I write to you from New Delhi where I am finally safe and sound.
I want to begin by thanking the Pakistani military for the care and safety they provided me as well as thank members of the Ministry of Foreign Affairs for all of their efforts. With all of my heart I mourn the deaths of the six members of the Pakistani Military, men who lost their lives in the line of duty fighting against barbaric terrorists. I send my sincerest condolences to their family and friends. I would also like to thank the representatives of the national and international media for the attention they have given me these days, and my supporters as well as my family and friends for their constant and unwavering love and encouragement.
The unfortunate death of six soldiers, bears no relation to the events of which I was a victim
I want to make clear, contrary to some comments and published reports, at the time of the attack on the vehicle we were traveling in we were alone on the road. The six police officers, who unfortunately lost their lives, did not die in the attack on our vehicle and therefore bear no relation with me. Fortunately, the driver and the escort traveling with me, were able to escape with their lives, I was the only person wounded in the attack.
The protection of escorts from the Pakistani authorities was compulsory, to which I am eternally grateful
The protection of the Armed Forces is provided throughout the territory due to terrorist activity in the area, and was not in any way provided to me exclusively. Pakistani military and police in the line of duty keep watch over the safety of all residents and travelers in the area.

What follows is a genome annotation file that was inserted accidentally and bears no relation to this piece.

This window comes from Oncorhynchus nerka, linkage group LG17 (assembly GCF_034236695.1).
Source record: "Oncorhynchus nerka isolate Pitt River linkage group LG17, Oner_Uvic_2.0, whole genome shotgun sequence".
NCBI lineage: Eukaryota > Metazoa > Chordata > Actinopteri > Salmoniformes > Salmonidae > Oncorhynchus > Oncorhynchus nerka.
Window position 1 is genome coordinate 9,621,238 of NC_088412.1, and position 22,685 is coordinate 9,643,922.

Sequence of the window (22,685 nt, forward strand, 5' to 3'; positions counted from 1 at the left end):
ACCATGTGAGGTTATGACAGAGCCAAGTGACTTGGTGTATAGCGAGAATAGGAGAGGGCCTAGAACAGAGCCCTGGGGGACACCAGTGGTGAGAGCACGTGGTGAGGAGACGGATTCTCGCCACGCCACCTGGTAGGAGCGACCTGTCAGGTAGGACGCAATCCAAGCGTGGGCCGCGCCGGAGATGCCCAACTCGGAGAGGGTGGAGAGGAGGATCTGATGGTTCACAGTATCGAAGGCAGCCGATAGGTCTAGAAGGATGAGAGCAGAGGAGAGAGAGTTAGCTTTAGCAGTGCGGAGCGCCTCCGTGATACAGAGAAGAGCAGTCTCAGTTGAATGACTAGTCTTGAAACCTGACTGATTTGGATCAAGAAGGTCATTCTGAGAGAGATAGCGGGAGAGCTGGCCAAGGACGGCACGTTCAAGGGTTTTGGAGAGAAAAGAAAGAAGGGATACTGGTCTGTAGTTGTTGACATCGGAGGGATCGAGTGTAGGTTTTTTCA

I never asked for an escort from the Pakistani army, but I took the recommendations and precautions they provided me. Thanks to their anonymous and selfless work, I felt safe and reassured as much as is possible after seeing the effects of a bomb attack on a bus travelling with 40 Pakistani passengers, which sadly, did not leave a single survivor.
The choice of traveling through the territory, a conscious decision that I was obligated to make due to the circumstances
Due to setbacks because of the harsh travel conditions in the Iranian desert, I was not on time to take one of the two trains leaving monthly from Zahedan city bound for Quetta. My visa was expiring in two days and I decided to cross the border to get on a bus to the border town of Taftan. At all times I was aware of the complications involved in passage through the territory, but in the exercise of my freedom, I was ready to meet them without help and by my own means.
Once in Taftan I followed the instructions given to me by the Pakistani army and traveled in an escorted convoy, a service granted to all travelers transiting the area.
At all times I was aware of the dangers and followed the recommendations of the army, in order to minimize the risks my journey involved.
In this challenge I’m meeting a lot of kind, hospitable, generous and interesting people. Just remember that sport unites cultures, transcends barriers and makes the world “smaller” and closer than what artificial boundaries would have us believe.
With all my heart, thank you all very much,